Musk is clarifiedHis commitment to freedom of speech is related to what governments define as capturing the will of people. India, however, also shows the limits of such an approach. A Hindu nationalist government allows hate speech and violence to spread quickly both online and offline. “This kind of complete trust of government is ridiculous,” says Yellin, of B’tselem, “We know governments can be the best protectors of human rights and the most dangerous violators of human rights.”
Musk also suggested eliminating anonymity from profiles. Anonymous accounts played an important role in the coordination of public actions across the United States, including during the Black Lives Matter protests. “What an enforced real-name policy means is that Twitter will not facilitate the organizing efforts of those in struggle against racialized police violence,” says Sarah Hamid, Campaign Lead at the Carceral Tech Resistance Network which supports abolitionist organizing campaigns.
Black Lives Matter activists and other supporters march over the Brooklyn Bridge in honor of George Floyd’s one-year anniversary on May 25, 2021.
Spencer Platt—Getty Images
Although Twitter allows communities to connect and unify during protests, it also has its risks. As networks are built on a public website, they are subject to the surveillance of companies like Dataminr who have been accused of racially profiling individuals when identifying potential “gang members” or “threats” for local police departments. Dataminr has not responded to requests for comment.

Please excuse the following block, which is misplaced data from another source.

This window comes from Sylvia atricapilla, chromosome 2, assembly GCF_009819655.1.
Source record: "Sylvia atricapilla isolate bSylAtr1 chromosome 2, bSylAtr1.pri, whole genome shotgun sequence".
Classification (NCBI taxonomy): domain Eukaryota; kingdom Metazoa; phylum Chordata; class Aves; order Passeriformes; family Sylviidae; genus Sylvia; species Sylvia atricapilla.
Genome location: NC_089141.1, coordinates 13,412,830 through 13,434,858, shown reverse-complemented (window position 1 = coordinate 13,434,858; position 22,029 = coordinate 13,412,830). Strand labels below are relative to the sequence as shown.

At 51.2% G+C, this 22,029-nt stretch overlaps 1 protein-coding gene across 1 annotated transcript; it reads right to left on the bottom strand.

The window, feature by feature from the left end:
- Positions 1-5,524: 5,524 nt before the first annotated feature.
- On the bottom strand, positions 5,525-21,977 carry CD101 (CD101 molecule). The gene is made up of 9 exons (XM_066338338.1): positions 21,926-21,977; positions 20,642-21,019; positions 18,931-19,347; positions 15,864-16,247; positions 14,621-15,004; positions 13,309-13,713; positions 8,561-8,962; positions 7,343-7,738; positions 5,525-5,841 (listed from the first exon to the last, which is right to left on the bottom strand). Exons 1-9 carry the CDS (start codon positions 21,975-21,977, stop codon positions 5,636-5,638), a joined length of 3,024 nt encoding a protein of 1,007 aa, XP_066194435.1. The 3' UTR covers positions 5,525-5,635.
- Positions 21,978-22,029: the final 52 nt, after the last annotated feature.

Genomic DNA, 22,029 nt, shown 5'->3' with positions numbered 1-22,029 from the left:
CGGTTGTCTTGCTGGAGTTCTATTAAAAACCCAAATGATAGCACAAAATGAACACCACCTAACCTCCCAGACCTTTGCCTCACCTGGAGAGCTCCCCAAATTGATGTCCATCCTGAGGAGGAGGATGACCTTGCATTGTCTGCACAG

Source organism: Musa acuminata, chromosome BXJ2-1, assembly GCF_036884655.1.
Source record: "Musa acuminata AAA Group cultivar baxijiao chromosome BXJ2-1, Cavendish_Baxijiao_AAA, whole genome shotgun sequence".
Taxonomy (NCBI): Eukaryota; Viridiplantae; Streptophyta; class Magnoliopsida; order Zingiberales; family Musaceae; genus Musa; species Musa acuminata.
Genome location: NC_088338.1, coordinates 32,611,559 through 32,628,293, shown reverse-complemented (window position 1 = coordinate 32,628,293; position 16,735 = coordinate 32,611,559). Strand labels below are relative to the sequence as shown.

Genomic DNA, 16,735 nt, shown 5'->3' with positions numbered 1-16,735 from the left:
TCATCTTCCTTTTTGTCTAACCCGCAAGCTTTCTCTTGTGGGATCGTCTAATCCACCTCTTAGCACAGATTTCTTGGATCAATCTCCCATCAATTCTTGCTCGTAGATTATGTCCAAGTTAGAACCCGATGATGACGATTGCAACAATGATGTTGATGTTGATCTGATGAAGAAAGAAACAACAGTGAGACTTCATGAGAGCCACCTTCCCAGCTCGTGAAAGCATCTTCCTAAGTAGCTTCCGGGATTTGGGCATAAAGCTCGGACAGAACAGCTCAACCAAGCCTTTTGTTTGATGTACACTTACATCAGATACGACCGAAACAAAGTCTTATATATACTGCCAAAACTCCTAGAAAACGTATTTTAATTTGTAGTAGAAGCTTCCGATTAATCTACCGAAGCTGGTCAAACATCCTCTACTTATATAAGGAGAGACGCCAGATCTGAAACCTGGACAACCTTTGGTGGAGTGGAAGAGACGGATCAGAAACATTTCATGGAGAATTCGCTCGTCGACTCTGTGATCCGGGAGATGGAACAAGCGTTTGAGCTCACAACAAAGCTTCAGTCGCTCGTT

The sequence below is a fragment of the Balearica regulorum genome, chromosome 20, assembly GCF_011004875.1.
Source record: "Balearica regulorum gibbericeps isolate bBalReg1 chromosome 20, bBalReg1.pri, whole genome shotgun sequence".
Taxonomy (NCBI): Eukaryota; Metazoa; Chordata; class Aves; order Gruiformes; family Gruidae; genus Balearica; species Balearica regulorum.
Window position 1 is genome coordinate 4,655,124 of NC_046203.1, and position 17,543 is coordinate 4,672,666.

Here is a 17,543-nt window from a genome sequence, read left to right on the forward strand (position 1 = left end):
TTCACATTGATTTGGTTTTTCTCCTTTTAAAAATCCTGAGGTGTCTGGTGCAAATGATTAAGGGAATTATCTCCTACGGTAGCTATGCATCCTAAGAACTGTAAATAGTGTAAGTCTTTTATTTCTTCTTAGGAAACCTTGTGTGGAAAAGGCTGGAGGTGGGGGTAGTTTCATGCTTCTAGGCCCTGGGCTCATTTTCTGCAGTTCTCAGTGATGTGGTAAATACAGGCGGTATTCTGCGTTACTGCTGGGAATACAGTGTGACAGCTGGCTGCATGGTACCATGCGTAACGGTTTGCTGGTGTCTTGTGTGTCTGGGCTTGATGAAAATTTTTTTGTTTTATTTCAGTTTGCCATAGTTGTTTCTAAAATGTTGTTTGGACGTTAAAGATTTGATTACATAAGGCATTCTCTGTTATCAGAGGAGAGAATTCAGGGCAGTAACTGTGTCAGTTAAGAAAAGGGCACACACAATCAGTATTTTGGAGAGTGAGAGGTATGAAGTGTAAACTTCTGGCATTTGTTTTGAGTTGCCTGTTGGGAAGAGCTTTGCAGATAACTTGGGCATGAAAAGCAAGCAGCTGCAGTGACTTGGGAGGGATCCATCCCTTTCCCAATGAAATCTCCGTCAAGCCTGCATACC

Katrina was a Black Liberation Collective member from Vermont. Although she declined to reveal her last name, it is clear that Musk won’t be averse to the possibility of grassroots organizers like her. “Ultimately he’ll implement whatever he wants to do in a way that will serve him, and as a poor, disabled Black fat woman, there’s a recognition I have that it could be anything in any given moment.”
The uncertainty around Twitter’s future has created an opportunity for organizers to reassess their relationship with the platform. Movements for social justice are older than social media. And successful organizers have a deep creative side. “This work is cobbled together from hundreds of experiments, and our tactics have to evolve and shift continuously,” says Hamid, “Our work doesn’t stop because of Elon Musk’s Twitter — we just move on and find other ways to activate, coordinate, and mobilize.”